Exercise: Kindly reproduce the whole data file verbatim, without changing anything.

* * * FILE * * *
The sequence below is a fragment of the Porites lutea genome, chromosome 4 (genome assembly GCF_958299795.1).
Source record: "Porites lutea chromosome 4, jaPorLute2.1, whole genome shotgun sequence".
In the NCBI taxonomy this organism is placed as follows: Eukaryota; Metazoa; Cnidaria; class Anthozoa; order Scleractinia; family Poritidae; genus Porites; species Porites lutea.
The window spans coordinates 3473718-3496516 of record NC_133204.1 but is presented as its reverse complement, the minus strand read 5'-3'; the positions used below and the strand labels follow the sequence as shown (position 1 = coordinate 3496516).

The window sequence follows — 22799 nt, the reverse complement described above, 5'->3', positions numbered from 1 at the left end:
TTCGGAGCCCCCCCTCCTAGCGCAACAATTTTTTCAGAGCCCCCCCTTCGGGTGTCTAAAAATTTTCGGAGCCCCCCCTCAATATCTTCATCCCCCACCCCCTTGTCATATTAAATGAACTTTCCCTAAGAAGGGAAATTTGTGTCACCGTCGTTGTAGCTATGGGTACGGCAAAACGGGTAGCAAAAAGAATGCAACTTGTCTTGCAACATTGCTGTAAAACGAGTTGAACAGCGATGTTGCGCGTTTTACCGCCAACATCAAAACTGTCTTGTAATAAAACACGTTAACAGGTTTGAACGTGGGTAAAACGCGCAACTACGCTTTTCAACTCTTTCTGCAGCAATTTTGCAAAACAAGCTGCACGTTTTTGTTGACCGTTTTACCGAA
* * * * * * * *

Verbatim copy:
The sequence below is a fragment of the Porites lutea genome, chromosome 4 (genome assembly GCF_958299795.1).
Source record: "Porites lutea chromosome 4, jaPorLute2.1, whole genome shotgun sequence".
In the NCBI taxonomy this organism is placed as follows: Eukaryota; Metazoa; Cnidaria; class Anthozoa; order Scleractinia; family Poritidae; genus Porites; species Porites lutea.
The window spans coordinates 3473718-3496516 of record NC_133204.1 but is presented as its reverse complement, the minus strand read 5'-3'; the positions used below and the strand labels follow the sequence as shown (position 1 = coordinate 3496516).

The window sequence follows — 22799 nt, the reverse complement described above, 5'->3', positions numbered from 1 at the left end:
TTCGGAGCCCCCCCTCCTAGCGCAACAATTTTTTCAGAGCCCCCCCTTCGGGTGTCTAAAAATTTTCGGAGCCCCCCCTCAATATCTTCATCCCCCACCCCCTTGTCATATTAAATGAACTTTCCCTAAGAAGGGAAATTTGTGTCACCGTCGTTGTAGCTATGGGTACGGCAAAACGGGTAGCAAAAAGAATGCAACTTGTCTTGCAACATTGCTGTAAAACGAGTTGAACAGCGATGTTGCGCGTTTTACCGCCAACATCAAAACTGTCTTGTAATAAAACACGTTAACAGGTTTGAACGTGGGTAAAACGCGCAACTACGCTTTTCAACTCTTTCTGCAGCAATTTTGCAAAACAAGCTGCACGTTTTTGTTGACCGTTTTACCGAA